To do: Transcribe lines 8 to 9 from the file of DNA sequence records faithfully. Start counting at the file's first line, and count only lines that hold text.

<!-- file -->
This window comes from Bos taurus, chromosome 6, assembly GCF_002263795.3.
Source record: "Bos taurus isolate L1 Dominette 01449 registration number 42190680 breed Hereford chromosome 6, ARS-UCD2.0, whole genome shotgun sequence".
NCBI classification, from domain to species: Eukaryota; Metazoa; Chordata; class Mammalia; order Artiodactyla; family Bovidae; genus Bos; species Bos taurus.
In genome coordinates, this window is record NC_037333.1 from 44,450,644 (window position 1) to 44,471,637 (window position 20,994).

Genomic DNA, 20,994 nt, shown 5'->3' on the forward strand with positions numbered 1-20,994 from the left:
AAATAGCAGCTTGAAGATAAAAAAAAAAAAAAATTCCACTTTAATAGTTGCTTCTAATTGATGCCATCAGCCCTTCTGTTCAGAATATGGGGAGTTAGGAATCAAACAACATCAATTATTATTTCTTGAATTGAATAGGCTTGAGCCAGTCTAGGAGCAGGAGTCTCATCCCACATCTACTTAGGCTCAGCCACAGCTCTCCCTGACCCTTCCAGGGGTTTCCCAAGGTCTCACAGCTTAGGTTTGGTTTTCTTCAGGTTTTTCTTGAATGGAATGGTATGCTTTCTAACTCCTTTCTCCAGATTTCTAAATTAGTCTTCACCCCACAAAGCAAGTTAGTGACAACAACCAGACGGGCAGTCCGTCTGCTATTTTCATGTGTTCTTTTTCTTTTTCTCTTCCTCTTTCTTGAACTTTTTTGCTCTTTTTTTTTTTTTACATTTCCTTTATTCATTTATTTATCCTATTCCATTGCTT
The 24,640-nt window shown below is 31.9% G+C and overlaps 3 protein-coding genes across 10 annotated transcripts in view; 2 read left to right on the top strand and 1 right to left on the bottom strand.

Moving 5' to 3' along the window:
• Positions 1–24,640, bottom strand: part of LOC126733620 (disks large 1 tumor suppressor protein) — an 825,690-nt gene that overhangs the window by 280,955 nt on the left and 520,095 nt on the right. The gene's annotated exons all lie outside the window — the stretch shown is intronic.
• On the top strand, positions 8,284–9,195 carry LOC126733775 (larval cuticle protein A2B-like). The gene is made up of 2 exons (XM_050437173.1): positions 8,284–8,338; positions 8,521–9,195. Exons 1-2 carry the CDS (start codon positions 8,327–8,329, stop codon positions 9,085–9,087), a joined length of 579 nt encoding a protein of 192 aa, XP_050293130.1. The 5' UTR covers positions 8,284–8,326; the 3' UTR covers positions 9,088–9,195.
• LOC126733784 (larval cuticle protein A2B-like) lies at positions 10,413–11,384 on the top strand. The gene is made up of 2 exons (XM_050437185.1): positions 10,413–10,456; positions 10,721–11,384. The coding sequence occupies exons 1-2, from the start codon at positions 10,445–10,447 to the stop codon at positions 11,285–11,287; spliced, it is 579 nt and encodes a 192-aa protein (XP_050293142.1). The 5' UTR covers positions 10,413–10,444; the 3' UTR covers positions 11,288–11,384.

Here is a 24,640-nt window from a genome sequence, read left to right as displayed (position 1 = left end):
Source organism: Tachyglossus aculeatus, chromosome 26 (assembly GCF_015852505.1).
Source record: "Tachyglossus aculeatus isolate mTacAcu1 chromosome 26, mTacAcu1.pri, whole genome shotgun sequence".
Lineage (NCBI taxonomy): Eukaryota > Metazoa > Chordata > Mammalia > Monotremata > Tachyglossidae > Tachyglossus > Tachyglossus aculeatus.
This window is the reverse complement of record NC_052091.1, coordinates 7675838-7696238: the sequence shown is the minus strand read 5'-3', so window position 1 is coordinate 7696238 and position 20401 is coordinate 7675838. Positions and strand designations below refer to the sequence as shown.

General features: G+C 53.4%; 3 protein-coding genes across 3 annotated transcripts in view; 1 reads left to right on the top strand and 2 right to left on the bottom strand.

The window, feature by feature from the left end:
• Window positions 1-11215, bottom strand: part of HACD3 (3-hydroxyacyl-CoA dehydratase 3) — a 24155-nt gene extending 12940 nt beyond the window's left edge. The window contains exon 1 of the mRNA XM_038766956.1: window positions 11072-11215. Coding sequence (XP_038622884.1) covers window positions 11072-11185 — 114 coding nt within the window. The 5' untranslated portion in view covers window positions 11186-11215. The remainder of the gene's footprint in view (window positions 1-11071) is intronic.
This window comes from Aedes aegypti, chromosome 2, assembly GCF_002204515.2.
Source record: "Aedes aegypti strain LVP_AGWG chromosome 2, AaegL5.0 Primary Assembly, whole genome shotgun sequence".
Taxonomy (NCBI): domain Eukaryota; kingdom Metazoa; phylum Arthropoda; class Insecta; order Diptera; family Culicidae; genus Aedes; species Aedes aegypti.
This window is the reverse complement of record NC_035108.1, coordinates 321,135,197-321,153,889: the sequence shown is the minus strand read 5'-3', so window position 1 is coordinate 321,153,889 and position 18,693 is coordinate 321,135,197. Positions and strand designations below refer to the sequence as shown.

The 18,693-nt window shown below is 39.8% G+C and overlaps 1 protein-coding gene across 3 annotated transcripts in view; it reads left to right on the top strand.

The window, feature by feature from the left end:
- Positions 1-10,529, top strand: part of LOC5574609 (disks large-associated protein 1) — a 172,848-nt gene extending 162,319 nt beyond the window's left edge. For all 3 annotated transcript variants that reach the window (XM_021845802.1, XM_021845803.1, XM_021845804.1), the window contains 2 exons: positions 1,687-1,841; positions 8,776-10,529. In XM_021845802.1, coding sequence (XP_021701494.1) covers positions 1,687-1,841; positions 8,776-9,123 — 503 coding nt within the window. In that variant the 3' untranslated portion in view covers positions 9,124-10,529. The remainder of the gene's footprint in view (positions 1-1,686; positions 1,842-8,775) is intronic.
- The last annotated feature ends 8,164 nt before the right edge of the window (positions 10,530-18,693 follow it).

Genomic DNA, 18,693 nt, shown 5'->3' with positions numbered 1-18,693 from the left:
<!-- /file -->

Moving 5' to 3' along the window:
• Positions 1–24,640, bottom strand: part of LOC126733620 (disks large 1 tumor suppressor protein) — an 825,690-nt gene that overhangs the window by 280,955 nt on the left and 520,095 nt on the right. The gene's annotated exons all lie outside the window — the stretch shown is intronic.